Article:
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Cash hopes prospects' rehab is learning tool

Rays' Honeywell, De Leon sidelined with torn UCLs
Special to MLB.com

FORT MYERS, Fla. -- Despite losing a second pitching prospect this spring with a torn ulnar collateral ligament, manager Kevin Cash is hopeful that the two will not only strengthen their physical side of the game, but the mental side as well.

Although Brent Honeywell -- the Rays' No. 1 prospect per MLB Pipeline -- and Jose De Leon won't return anytime soon, Cash said that there is still much for the two to learn from the sidelines.

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FORT MYERS, Fla. -- Despite losing a second pitching prospect this spring with a torn ulnar collateral ligament, manager Kevin Cash is hopeful that the two will not only strengthen their physical side of the game, but the mental side as well.

Although Brent Honeywell -- the Rays' No. 1 prospect per MLB Pipeline -- and Jose De Leon won't return anytime soon, Cash said that there is still much for the two to learn from the sidelines.

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"I think there's a lot to be learned from what Nathan Eovaldi went through last year," Cash said Thursday, one day after De Leon was diagnosed with the same injury that resulted in Tommy John surgery for Honeywell on Feb. 27. "I'm convinced that he made himself a better pitcher by not pitching, just by watching a lot of games in tune to how his teammates and the opposition were attacking hitters, and probably came up with some new ideas that he's implemented."

Eovaldi had a second Tommy John surgery in August 2016 and has bounced back with two impressive starts this spring.

"So hopefully they take that opportunity, wherever they're rehabbing, to make the most of it," Cash said. "The rehab process is strenuous; you have to get after it in that regard, but you can also work on the mental side of things while you're sitting and watching games -- a lot to be learned."

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De Leon was diagnosed Wednesday with a torn UCL. He will seek a second opinion from Dr. James Andrews, who performed the surgery on Honeywell.

Sim games hold added importance
Pitching prospects Jose Mujica and Austin Pruitt and non-roster invitee Adam Kolarek are among a logjam of hurlers itching to make their way to mound. All pitched sim games Thursday. That's becoming the go-to method for Cash to allow the club's plethora of arms to get some work.

"We've got a lot of pitchers," Cash said. "Obviously, we had to bring in a lot of pitchers for the split squad Day 1, and this is some of the repercussions of it. Hopefully we can learn and realize that this has been a challenge trying to get guys innings and to be fair to everybody. So that's why we've added these sim games two of the last three days."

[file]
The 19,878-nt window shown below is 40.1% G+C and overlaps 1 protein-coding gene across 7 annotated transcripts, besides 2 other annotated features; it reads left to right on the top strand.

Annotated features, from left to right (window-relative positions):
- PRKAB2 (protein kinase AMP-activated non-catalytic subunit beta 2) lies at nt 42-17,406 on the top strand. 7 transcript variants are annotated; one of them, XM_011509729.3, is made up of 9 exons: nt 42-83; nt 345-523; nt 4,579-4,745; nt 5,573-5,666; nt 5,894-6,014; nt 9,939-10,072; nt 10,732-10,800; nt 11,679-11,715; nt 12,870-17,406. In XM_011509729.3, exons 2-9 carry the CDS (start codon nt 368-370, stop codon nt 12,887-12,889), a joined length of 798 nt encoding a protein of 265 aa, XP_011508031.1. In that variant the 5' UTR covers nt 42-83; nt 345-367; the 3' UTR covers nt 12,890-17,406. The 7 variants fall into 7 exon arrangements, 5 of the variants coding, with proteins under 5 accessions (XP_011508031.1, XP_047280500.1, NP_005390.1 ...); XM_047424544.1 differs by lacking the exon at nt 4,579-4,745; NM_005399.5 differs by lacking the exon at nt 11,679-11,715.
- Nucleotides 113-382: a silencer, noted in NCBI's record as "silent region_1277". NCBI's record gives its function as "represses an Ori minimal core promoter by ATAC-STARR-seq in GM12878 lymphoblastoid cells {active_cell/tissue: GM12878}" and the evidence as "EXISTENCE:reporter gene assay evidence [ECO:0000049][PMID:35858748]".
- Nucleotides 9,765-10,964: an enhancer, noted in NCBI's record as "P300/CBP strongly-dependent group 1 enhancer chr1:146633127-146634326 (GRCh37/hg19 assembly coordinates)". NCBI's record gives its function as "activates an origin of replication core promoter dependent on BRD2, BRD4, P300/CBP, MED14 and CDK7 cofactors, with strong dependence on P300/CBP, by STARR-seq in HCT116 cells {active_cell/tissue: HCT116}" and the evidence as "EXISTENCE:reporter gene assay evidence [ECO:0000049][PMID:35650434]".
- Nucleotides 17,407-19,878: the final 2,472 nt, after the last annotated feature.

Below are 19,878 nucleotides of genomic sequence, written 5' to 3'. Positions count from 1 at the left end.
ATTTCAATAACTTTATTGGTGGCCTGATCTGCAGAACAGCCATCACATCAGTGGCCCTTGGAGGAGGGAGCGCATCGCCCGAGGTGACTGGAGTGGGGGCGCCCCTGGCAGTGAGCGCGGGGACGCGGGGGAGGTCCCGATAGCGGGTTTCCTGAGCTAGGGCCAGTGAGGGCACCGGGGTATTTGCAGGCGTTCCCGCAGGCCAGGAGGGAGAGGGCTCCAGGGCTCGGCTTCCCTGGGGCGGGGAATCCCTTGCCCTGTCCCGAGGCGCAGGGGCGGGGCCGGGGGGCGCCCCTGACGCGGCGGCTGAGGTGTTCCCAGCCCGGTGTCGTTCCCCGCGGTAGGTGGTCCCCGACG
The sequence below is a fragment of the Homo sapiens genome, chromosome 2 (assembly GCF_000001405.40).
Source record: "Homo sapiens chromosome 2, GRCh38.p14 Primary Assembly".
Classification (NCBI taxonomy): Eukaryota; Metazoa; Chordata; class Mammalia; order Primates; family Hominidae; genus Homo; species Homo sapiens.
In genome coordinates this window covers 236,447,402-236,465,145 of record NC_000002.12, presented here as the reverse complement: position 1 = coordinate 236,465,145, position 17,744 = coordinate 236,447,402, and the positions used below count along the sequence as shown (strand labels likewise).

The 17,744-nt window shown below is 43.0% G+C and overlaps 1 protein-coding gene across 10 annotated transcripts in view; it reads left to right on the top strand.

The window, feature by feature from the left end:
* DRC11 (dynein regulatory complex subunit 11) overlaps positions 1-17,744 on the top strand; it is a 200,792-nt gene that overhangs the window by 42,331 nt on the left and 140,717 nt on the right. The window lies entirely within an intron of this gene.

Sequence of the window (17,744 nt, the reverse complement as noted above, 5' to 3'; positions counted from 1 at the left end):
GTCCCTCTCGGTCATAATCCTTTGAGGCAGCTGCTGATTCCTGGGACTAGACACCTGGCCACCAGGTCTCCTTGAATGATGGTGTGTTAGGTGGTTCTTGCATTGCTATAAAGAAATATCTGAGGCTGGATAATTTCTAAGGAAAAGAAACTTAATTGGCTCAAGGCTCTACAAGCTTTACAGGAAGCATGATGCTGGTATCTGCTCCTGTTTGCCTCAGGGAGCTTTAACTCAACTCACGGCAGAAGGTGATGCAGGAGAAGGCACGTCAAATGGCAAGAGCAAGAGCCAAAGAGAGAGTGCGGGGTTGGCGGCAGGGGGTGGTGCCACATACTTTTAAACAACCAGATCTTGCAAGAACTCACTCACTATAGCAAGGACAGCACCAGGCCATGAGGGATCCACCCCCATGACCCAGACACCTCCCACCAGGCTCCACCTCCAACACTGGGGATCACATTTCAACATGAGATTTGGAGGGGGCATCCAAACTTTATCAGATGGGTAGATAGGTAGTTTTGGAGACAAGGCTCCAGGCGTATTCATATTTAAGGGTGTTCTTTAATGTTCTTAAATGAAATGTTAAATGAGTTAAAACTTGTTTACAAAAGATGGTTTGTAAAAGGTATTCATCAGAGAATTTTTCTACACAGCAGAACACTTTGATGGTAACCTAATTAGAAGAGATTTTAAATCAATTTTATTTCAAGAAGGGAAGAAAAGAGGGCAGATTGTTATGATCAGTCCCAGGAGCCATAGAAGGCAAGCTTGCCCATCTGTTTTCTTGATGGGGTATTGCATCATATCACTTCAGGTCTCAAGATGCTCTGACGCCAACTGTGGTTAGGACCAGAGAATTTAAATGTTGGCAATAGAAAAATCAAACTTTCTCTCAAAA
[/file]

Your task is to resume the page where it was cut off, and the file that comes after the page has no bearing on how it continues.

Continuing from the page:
McGowan released
Right-handers Dustin McGowan and Evan Scribner were given their release.

Cash said that he wanted to give McGowan, who has spent parts of 10 seasons in the Major Leagues, enough time to catch on with another club.

"It's probably not the message he wanted to hear, but in fairness, given his situation and where his standing was -- how it stacked up to the guys that were available to make the club -- it was just a fairly long shot," Cash said.

Video: TB@BOS: McGowan strikes out Moreland to end the 4th

McGowan made a career-high 63 appearances last season for the Marlins.

"I hope he lands on his feet because he's a big league pitcher and can finish his career strong," Cash said.

Quest for righty OF bat continues
The Rays came into camp very heavy on left-handed hitters in the outfield, and Cash said it would be nice to see a right-handed bat out there to balance it out.

On March 3, the Rays signed right-handed-hitting Carlos Gomez to go along with left-handed-hitting outfielders Kevin Kiermaier, Mallex Smith, Denard Span and Justin Williams.

Video: BAL@TB: Snell, Gomez discuss strong performances

Cash continues to experiment with right-handed-hitting infielders in the outfield, including Daniel Robertson. Non-roster invitee Micah Johnson is another, but he has experience playing the outfield. Accustomed to playing both, Cash said he wants to give Johnson a look at second base.

"He'll come in to play second base soon," Cash said. "We're going to make some roster decisions coming up and then we'll have some space and get him some reps at second."

Position battle
Left-handed-hitting second baseman Joey Wendle continues to have a solid spring, going 2-for-3 in Thursday's 6-6 tie against Boston. He was on the back end of a double steal and scored a run.

Wendle came to the Rays in a December trade with the A's for a player to be named. He played in 36 games over two seasons with Oakland, hitting .266 with a .305 on-base percentage. Wendle ie battling starter Brad Miller, as well as Robertson, for the second-base job.

Up next
The Rays host the Twins in Port Charlotte, Fla., on Friday at 1:05 p.m. ET. Fans can tune in via an exclusive audio webcast on rays.com. Right-hander Andrew Kittredge will start for Tampa Bay. Left-handers Vidal Nuno and Jonny Venters, as well as right-handers Diego Castillo, Ryne Stanek, Daniel Hudson and Sergio Romo, are also slated to take the mound.

Glenn Sattell is a contributor to MLB.com.

Tampa Bay Rays, Brent Honeywell, Jose De Leon, Dustin McGowan